We will see the coming of what James Poulos calls the “Pink Police State.” People will be happy to give up their political liberties in exchange for guarantees of sexual freedom. China’s “social credit system” will become an effective model for the Controllers, and the surveillance state (the mechanisms of which already exist in the West) will be deployed against dissenters. As the older liberals die off, the rising Jacobin generation will fight for this, calling it social justice.

This is part of why I contend that faithful Christians have to take the Benedict Option: we have to hold on through the turmoil ahead — even persecution, if it comes to it (and I think it will).

I don’t believe that anyone alive today will be around to see the birth of the new, post-Sensate order. Sorokin was convinced that it would eventually arise — he called it Ideational, which is to say, a social order that places primacy on the spiritual and ideal. (Read more about Sorokin’s thought here and especially here.) The chief task of the spiritually and philosophically mature today is to preserve what we have through the long crisis ahead, so that it will be there as seeds of rebirth.

The main point of this post: We are turning our society into a Huxleyan dystopia (see Michel Houellebecq’s work) because we cannot bear the weight of a meaningless cosmos, and the responsibility that man must carry by himself in such a cosmos.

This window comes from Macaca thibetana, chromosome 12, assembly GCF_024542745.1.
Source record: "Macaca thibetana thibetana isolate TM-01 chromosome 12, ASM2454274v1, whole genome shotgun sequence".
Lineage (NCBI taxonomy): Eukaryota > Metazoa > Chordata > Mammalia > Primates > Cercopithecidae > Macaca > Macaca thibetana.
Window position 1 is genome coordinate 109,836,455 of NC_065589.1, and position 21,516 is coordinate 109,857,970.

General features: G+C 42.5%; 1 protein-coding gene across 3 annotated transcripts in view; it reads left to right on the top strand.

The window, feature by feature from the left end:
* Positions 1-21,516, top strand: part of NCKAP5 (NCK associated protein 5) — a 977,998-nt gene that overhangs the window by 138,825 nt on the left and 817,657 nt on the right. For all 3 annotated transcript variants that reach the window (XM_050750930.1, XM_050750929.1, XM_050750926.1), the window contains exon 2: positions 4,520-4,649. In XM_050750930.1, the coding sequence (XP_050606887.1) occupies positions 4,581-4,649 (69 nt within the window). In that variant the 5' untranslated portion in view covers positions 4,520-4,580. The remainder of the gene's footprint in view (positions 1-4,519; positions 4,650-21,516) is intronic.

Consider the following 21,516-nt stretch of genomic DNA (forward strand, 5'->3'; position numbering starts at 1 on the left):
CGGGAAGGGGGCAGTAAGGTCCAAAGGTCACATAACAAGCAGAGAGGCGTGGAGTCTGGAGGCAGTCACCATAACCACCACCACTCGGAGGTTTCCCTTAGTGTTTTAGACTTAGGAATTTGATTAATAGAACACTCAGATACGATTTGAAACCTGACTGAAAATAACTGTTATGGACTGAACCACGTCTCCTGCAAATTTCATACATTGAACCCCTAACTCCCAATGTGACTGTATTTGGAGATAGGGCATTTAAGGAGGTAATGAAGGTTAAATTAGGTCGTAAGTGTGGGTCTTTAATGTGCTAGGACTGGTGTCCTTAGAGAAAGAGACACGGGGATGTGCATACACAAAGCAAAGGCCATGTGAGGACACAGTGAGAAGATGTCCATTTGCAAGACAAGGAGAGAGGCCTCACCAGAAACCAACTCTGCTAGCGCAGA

Discuss.

UPDATE: The reader who blogs as Secular Transhumanist writes:

I think you vastly under-estimate what is coming for you.

You are in a position analogous to the Pagans of the Roman Empire as Christianity began to dominate. You’re not just going to see turmoil or persecution. You are witnessing the extinction of your world-view by an overwhelmingly more persuasive ideology.

Social Justice (or, likely, some totalitarian permutation thereof) is going to overwhelm what little remains of Christianity and, for that matter, the western liberal democratic tradition (with small l’s and d’s quite intentional). Like a modern-day Constantine, Alexandria Ocasio-Cortez (or someone of her ilk) is coming, and “in this sign [they] will conquer.”

Some sort of sub rosa maintenance of your Christian values and world view will simply not be possible in the long term, any more than the worshipers of Zeus could function as Rome became more and more overtly Christianized. When all the apparatus of the modern techno-information state is applied against you (and more importantly your children), nothing will be able to withstand such pressure. And it needn’t be camps and gulags. In fact, it almost certainly won’t be so over. It’ll be something far more insidious, subtle, and effective. A constant pressure, an inevitable squeezing, making life more and more difficult, more and more impossible, unless one stops offering pinches of incense to the old gods, and embraces the new.

Persecution? You will beg for something as sweet as persecution.